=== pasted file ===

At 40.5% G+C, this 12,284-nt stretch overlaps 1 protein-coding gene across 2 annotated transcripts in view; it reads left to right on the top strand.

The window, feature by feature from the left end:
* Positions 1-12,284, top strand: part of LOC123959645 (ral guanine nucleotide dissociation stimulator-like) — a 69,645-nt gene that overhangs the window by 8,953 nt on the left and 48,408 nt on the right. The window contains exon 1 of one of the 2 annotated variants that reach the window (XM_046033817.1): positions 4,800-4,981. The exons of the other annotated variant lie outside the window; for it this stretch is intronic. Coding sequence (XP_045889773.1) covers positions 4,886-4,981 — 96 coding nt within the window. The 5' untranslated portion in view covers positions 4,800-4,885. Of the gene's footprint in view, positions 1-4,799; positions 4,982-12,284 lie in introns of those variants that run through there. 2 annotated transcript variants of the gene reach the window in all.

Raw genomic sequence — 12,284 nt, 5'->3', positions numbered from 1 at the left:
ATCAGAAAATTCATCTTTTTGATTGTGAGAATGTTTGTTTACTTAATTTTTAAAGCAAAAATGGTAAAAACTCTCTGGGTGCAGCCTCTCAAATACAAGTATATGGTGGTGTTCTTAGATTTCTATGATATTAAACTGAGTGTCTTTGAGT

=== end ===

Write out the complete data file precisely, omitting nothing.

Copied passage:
At 40.5% G+C, this 12,284-nt stretch overlaps 1 protein-coding gene across 2 annotated transcripts in view; it reads left to right on the top strand.

The window, feature by feature from the left end:
* Positions 1-12,284, top strand: part of LOC123959645 (ral guanine nucleotide dissociation stimulator-like) — a 69,645-nt gene that overhangs the window by 8,953 nt on the left and 48,408 nt on the right. The window contains exon 1 of one of the 2 annotated variants that reach the window (XM_046033817.1): positions 4,800-4,981. The exons of the other annotated variant lie outside the window; for it this stretch is intronic. Coding sequence (XP_045889773.1) covers positions 4,886-4,981 — 96 coding nt within the window. The 5' untranslated portion in view covers positions 4,800-4,885. Of the gene's footprint in view, positions 1-4,799; positions 4,982-12,284 lie in introns of those variants that run through there. 2 annotated transcript variants of the gene reach the window in all.

Raw genomic sequence — 12,284 nt, 5'->3', positions numbered from 1 at the left:
ATCAGAAAATTCATCTTTTTGATTGTGAGAATGTTTGTTTACTTAATTTTTAAAGCAAAAATGGTAAAAACTCTCTGGGTGCAGCCTCTCAAATACAAGTATATGGTGGTGTTCTTAGATTTCTATGATATTAAACTGAGTGTCTTTGAGT